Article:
Welcome to summertime in the bond market, where each day is narrower than the last! The same can be said for the past 2 weeks and the past several months, for that matter. By a wide margin, the 3-day trading range surrounding the apex of the Italian political drama easily contains every minute of trading since then.
To put that in perspective, that 3-day range was 2.78-3.01% in 10yr yields. Today’s range was 2.84-2.87%. The only interesting thing that can be said for bonds during that time is that they’ve generally moved lower in yield and generally been willing to remain near those lows.
Today didn’t do anything to change the summertime tone. We even had the week’s most anticipated economic data (at least for the bond market) in the form of CPI. Unfortunately for those hoping for excitement, CPI was fairly close to consensus. There were some offsetting factors, such as an uptick in the core annual reading and a downtick in the monthly headline reading.
The 30yr bond auction didn’t do any better. It was slightly on the weak side, but not so much as to prompt any major selling in bonds. MBS and Treasuries drifted toward the close in just barely weaker territory, ready to do this all again tomorrow, barring the appearance of something new and worthy of volatility.
MBS Pricing Snapshot
Pricing shown below is delayed, please note the timestamp at the bottom. Real time pricing is available via MBS Live.
101-29 : +0-00
2.8491 : +0.0051
|Pricing as of 7/12/18 4:58PMEST|
Today’s Reprice Alerts and Updates
1:08PM : 30yr Auction Not Amazing, But Limited Reaction So Far
8:44AM : Uneventful CPI Leaves Bonds Little-Changed at Weaker Levels
MBS Live Chat Highlights
Hugh W. Page : “I sense with Powell that Fed actions in the next crisis may not be the same as in the past….”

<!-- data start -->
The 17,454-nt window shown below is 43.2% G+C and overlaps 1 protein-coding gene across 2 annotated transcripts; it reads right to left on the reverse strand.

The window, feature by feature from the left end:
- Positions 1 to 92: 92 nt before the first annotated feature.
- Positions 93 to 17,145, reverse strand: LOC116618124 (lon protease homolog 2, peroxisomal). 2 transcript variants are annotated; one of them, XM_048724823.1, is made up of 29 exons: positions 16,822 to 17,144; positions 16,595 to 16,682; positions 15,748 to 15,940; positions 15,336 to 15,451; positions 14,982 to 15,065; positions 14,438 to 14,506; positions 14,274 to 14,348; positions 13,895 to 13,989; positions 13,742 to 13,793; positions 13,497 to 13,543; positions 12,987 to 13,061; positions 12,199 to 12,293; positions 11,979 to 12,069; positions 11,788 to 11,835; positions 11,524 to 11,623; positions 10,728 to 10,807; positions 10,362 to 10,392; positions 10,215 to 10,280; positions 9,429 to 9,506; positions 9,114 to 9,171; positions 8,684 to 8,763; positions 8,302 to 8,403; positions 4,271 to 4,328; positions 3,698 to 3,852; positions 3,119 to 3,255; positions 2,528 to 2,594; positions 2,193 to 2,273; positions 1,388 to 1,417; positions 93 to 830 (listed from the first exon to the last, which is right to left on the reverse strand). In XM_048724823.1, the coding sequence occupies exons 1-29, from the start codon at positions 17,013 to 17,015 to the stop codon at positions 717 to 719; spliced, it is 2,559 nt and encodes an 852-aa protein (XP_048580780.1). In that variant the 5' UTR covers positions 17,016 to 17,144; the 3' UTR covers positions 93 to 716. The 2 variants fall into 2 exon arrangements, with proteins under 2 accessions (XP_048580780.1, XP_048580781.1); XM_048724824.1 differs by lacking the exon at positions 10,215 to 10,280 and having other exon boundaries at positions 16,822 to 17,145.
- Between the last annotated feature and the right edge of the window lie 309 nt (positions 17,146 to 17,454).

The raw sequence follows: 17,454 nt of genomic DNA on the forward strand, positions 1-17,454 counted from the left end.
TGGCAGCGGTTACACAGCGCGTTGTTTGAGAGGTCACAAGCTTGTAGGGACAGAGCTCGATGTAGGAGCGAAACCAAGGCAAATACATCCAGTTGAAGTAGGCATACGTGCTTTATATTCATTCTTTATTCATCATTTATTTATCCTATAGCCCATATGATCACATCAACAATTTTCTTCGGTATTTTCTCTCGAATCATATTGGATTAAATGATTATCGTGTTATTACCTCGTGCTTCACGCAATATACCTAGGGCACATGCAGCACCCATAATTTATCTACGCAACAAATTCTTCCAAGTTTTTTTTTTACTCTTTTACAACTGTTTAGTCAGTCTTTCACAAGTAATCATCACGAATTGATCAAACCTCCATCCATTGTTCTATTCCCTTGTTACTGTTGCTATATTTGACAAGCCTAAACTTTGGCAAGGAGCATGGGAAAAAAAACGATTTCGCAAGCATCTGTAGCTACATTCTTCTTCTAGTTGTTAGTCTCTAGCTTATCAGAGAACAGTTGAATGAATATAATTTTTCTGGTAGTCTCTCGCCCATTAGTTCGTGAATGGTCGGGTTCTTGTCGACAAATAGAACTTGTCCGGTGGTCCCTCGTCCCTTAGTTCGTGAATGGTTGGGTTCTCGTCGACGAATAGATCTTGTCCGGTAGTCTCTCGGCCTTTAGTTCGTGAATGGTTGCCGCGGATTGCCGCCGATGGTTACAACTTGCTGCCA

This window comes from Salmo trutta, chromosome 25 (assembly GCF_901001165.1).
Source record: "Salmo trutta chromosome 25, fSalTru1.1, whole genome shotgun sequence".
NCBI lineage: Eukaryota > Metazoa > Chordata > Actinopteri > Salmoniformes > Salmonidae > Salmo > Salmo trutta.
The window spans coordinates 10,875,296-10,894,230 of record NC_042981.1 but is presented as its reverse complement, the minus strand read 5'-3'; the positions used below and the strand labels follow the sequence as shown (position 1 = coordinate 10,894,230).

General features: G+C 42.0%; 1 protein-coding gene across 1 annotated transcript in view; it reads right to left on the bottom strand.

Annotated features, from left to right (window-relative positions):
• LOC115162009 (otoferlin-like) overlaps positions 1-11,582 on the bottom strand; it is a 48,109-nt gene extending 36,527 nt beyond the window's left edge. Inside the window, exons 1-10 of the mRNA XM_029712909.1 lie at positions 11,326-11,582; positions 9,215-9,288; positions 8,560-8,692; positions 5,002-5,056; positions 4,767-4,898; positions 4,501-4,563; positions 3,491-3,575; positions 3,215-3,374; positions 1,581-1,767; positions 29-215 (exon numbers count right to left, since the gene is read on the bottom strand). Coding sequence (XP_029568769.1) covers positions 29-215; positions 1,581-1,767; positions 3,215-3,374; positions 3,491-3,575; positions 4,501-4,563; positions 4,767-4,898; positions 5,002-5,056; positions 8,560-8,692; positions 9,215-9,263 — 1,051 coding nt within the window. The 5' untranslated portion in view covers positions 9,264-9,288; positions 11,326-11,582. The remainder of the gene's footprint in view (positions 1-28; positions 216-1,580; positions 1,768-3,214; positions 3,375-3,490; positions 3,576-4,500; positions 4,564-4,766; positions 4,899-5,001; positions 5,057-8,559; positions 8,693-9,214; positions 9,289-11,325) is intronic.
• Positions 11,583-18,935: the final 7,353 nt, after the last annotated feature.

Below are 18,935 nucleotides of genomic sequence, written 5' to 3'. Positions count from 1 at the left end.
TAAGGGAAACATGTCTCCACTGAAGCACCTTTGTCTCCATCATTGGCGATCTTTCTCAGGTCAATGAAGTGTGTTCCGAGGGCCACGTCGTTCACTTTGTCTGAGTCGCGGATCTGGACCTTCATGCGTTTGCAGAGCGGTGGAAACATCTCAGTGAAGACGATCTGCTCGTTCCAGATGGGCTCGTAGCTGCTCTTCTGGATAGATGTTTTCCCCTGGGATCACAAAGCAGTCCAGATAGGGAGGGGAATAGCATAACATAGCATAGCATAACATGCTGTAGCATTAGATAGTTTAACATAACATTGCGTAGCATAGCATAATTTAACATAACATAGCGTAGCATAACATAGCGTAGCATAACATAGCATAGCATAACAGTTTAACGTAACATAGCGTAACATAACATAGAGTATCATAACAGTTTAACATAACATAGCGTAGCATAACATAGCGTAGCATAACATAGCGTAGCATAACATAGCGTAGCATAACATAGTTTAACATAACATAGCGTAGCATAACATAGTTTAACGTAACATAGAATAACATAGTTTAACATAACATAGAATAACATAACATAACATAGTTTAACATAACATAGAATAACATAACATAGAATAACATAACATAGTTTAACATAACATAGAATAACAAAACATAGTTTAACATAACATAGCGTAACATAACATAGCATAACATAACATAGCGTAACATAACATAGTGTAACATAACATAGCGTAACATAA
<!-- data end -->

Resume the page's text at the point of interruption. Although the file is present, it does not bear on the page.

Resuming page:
Timothy Baron : “Every time I hear/read Powell, I like it.”
Hugh W. Page : “This is the most important comment in that interview to me: “So we spent a decade going back and fixing, addressing all of those weaknesses which essentially require the government and the taxpayer to step in behind the financial system, and the banks in particular, and put the taxpayer at risk. So we don’t want to do that again. I think nationally everyone looked around and said, “Let’s not do that again any time soon.”
And I think it’s really important that we protect and extend the main pillars of what we did: higher capital, higher liquidity, better risk management, stress testing, living wills and resolution plans, in case banks do fail. We’re not going to forget those lessons, but we’re going to try to make sure that the things that we’ve done have been right and efficient too.””
Matthew Graham : “LC, that’s actually a useful point because he’s calling attention to his awareness of the extent to which the verbiage is dissected. That means we can continue to read at least some significance into seemingly subtle verbiage changes, knowing that their potential impact has been considered by Powell and co.”
Louie Colatriano : “He’s talking to you MG! “there’s a professional audience that follows us very carefully, every comma, every word change.””
Matthew Graham : “No major concession ahead of time and only missed by 0.3bps (not that big when it comes to 30yr auction)”
Matthew Graham : “last 2 auctions had 2.38x bid-to-cover, which is the reason for the B- instead of a C-ish grade”
Matthew Graham : “RTRS – PRIMARY DEALERS TAKE 27.8 PCT OF U.S. 29-YEAR 10-MONTH BONDS SALE, DIRECT 10.33 PCT AND INDIRECT 61.88 PCT”
Matthew Graham : “RTRS – U.S. 29-YEAR 10-MONTH BOND BID-TO-COVER RATIO 2.34, NON-COMP BIDS $4.94 MLN”
Matthew Graham : “RTRS – U.S. SELLS $14 BLN 29-YEAR 10-MONTH BONDS AT HIGH YIELD 2.958 PCT, AWARDS 46.90 PCT OF BIDS AT HIGH”
Matthew Graham : “30yr auction preview: recent average bid-to-cover = 2.5x, estimated yield = 2.955, indirect bid = 63% avg. For explanations of these terms see this: Treasury Auction Jargon, Definition, and Significance “